“AV-0 Zerosiki Peacemaker & Brave Gokin 14 - AV-98 Ingram 01, 02 & 03 (Reactive Armor Version) are also planned for Winter 2008. "AV-0 Zerosiki Peacemaker (or AV-X0 Zerosiki)," is based on the famous Anime action series "Patlabor, Mobile Police." "AV-0 Zerosiki Peacemaker (or AV-X0 Zerosiki)" is a 7" PVC/ABS/PC figure and has multiple articulation points. The figure comes equipped with replaceable/interchangeable parts/weapons. "AV-0 Zerosiki Peacemaker" will be available in February with a SRP of $75.00.
"Ingram 01, 02 & 03 (Reactive Armor Version)," is based on the famous Anime action series "Patlabor, Mobile Police." "Brave Gokin 14 AV-98 Ingram 01, 02 & 03 (Reactive Armor Version)" is a (one) 7" DIECAST/PVC/ABS/PC figure and has multiple articulation points. The figure comes equipped with replaceable/interchangeable parts/weapons which allow you to create either Ingram 01, Ingram 02 or Ingram 03. “Brave Gokin 14 - AV-98 Ingram 01, 02 & 03 (Reactive Armor Version)" will be available in March with a SRP of $145.00.
5" collectible PVC figure “Hellsing Collection Figure – Search & Destroy (Vol. 1) Awaiting and Blood & Bats will be release in February for $25.00. Japanese Toys reviews Yamato SIF EX Ryofu Housen (Ikki Tousen), Yamato SIF EX Takase Mizuki (Comics Party) and Hasbro Transformers Masterpiece STARSCREAM

Anime Network Add New Titles, Broadband

Anime Newtwork's upcoming Video on Demmand offerings include Magikano, 5 Centimeters Per Second, Welcome to the NHK and Moonlight Mile Magikano starts January 3, 2008 Produced by Studio Gonzo (Welcome to the NHK, Afro Samurai) and directed by Seiji Kishi (Ragnarok The Animation), Magikano is a magical comedy about a middle school student who is seemingly ordinary, with the exception of his three witch sisters and his own soon-to-be-awakened mystical powers. Makoto Shinkai's 5 Centimeters Per Second and GONZO's geek comedy Welcome to the NHK start January 17, 2008. 5 Centimeters Per Second is the dramatic three-part tale of two best friends, their hidden feelings and their attempts to reunite after being separated by fate. Moonlight Mile premieres January 31, from Studio Hibari, this Sci-Fi adventure shares the chronicles of two mountain climbers-turned-space explorers as they trek into outer space, discover a new source of energy, and prepare to harness it as the next generation power supply for planet Earth. Anime Channel, also announced a new broadband service to stream high-quality anime on the Internet. This new service is free to the consumer, who can expect to find over 20 full episodes of classic and brand new anime series available at any given time. For the full range of Anime Network’s Internet offerings, visit Anime Network’s online programming is ad-supported, with five or more new episodes rotating through every Thursday. The Network’s lineup includes anime classics like Rahxephon and Saiyuki as well as new, ongoing series such as Ah! My Goddess: Flights of Fancy and Kurau Phantom Memory. Anime Network Online will present these series in their entirety over the coming months. Already more than 60,000 anime episodes have streamed since the beta launch in mid-November. Beginning today Anime Network will broadcast brand new series over the Internet, including series that have not yet been released on home video in North America. These “First Look” Internet broadcasts, which will begin running months before the DVD series is launched, will feature the Japanese language track with English subtitles and. Anime Network’s inaugural First Look program is the much-anticipated mecha series Gurren Lagann, from Studio GAINAX (Neon Genesis Evangelion). Anime Network’s streaming content is free and requires only the Flash 9 player and Java Script to view. As some of the programming is rated TV-MA, however, content is restricted to viewers 18 and older. At this time Anime Network’s Internet offerings are restricted to the US and Canada.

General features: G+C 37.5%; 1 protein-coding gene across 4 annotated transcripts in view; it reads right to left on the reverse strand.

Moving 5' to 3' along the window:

FUNimation Recalls My Santa